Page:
The Ricci Dictionary of Chinese Law (Chinese-English, French), developed by the Ricci Association since 2006, is the very first trilingual dictionary on Chinese law. The dictionary includes approximately 24,000 legal terms in Chinese (legal terms per se as well as terms which are often used in a legal context), as well as English and French translations of these terms. A team of around 40 French, Chinese and English-speaking lawyers, scholars, law students and proofreaders contributed to the dictionary under the supervision and guidance of the Ricci Association.
The dictionary focuses on "Chinese law," i.e. legal terms used by legal professionals working on Chinese legal documents. In the minds of the editors of the dictionary, law includes "actual" law (i.e., instruments and decisions of governmental authorities and courts which are legally enforceable against anyone falling in their scope), "past" law (i.e., laws that were "actual" some time ago but are not anymore) as well as law as a subject of theoretical discussion and an academic discipline. The dictionary includes 20 branches, including Ancient Law, Administrative Law, Admiralty Law, Banking and Financial Law, Civil Law, Commercial Law, Company Law, Constitutional Law, Criminal Law, Environmental Law, Institutions, Insurance Law, International Private Law, International Public Law, International Trade Law, IP Law, Jurisprudence, Labour Law, Procedure, and Tax Law. The terms included in the branches of international element (e.g., International Private Law, International Public Law and International Trade Law) can generally be characterized as relating to actual law or law as an academic discipline.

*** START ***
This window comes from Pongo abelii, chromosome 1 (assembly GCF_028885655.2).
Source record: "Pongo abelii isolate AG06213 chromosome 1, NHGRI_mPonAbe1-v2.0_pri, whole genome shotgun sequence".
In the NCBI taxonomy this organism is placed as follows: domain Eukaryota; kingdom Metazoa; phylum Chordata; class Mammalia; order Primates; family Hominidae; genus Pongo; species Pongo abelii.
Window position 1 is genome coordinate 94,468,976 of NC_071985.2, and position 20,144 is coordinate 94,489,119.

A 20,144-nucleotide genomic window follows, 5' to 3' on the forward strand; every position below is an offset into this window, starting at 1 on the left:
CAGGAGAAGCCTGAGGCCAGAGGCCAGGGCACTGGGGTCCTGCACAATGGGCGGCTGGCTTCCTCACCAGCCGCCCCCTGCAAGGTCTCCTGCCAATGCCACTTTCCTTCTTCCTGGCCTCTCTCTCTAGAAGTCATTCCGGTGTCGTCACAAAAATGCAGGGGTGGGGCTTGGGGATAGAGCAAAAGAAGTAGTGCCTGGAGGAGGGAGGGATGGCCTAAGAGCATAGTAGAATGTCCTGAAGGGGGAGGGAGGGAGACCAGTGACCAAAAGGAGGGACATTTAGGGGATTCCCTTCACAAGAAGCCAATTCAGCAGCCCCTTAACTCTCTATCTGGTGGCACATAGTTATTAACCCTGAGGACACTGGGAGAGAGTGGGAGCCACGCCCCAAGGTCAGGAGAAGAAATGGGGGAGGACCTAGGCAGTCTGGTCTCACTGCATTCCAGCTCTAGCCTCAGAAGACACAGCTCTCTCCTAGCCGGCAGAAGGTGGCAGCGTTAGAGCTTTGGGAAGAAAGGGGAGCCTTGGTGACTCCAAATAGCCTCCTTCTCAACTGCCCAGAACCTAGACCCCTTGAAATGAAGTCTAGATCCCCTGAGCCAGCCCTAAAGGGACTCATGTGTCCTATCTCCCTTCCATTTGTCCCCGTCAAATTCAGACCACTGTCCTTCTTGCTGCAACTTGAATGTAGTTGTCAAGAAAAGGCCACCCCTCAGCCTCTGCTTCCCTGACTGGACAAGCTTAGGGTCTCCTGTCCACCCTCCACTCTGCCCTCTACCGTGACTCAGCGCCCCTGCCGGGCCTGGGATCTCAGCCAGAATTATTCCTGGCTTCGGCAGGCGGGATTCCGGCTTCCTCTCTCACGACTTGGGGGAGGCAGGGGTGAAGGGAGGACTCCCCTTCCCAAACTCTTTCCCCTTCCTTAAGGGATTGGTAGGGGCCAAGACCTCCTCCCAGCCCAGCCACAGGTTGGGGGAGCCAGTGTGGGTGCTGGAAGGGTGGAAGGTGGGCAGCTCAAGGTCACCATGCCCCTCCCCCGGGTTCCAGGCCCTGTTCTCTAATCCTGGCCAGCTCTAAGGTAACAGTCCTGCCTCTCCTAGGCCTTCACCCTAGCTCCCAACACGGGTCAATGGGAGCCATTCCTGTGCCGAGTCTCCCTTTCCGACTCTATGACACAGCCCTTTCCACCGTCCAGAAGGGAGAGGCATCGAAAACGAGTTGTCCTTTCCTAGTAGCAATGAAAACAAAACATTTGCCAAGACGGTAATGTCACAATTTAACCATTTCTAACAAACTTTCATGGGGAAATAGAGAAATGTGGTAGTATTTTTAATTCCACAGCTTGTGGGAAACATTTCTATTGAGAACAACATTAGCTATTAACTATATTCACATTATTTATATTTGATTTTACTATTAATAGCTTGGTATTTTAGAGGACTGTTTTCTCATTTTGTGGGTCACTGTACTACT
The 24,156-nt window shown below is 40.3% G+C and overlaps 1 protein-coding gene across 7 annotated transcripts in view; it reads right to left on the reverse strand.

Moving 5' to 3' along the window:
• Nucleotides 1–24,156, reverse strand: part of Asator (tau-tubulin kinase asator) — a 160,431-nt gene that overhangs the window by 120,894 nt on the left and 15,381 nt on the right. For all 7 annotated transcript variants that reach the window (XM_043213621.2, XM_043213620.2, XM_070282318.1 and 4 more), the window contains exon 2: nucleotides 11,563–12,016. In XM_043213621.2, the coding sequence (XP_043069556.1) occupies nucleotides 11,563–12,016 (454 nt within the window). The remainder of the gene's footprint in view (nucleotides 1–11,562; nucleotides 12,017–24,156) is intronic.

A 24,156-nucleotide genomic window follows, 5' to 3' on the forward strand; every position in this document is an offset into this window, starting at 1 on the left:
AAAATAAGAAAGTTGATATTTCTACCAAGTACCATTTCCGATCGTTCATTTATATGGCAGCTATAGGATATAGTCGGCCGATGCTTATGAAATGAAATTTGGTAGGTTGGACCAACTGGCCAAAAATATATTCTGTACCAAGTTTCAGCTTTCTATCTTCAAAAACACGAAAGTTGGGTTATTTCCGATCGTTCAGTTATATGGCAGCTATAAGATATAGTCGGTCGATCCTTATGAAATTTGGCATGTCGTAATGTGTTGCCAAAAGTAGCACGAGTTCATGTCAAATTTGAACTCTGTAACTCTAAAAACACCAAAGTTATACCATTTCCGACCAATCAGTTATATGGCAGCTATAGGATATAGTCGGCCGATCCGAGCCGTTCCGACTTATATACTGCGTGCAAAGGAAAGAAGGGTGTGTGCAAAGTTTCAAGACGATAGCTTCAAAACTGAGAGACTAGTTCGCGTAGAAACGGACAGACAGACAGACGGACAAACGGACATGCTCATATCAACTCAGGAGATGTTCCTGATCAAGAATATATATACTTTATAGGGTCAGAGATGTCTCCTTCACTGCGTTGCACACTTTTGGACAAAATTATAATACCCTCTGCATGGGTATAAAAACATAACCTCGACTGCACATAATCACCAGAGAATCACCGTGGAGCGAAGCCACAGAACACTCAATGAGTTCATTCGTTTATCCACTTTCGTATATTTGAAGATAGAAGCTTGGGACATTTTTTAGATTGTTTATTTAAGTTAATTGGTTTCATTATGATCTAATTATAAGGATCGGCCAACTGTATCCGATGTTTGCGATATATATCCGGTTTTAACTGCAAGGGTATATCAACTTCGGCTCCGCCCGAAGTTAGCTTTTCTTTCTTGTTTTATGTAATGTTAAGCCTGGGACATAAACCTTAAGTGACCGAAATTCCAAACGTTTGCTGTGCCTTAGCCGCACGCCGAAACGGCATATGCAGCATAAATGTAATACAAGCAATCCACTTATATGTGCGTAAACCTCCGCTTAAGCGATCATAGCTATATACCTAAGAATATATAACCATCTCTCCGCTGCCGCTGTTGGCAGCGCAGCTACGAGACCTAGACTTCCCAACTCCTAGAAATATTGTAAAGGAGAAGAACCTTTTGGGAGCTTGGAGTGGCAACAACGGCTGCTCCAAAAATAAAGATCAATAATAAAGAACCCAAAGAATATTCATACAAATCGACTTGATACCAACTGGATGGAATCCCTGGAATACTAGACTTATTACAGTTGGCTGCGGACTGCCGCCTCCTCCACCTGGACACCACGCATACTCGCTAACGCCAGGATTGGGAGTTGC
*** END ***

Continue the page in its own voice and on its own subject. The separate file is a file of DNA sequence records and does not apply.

The Dictionary would be invaluable to:
lawyers in English and French speaking countries working with/on PRC (People’s Republic of China) legal documents in Chinese;
academics working with PRC legal documents in Chinese in the fields of Chinese studies, legal studies and comparative social science studies;
students outside China studying PRC legal documents; and
journalists commenting on Chinese legal issues.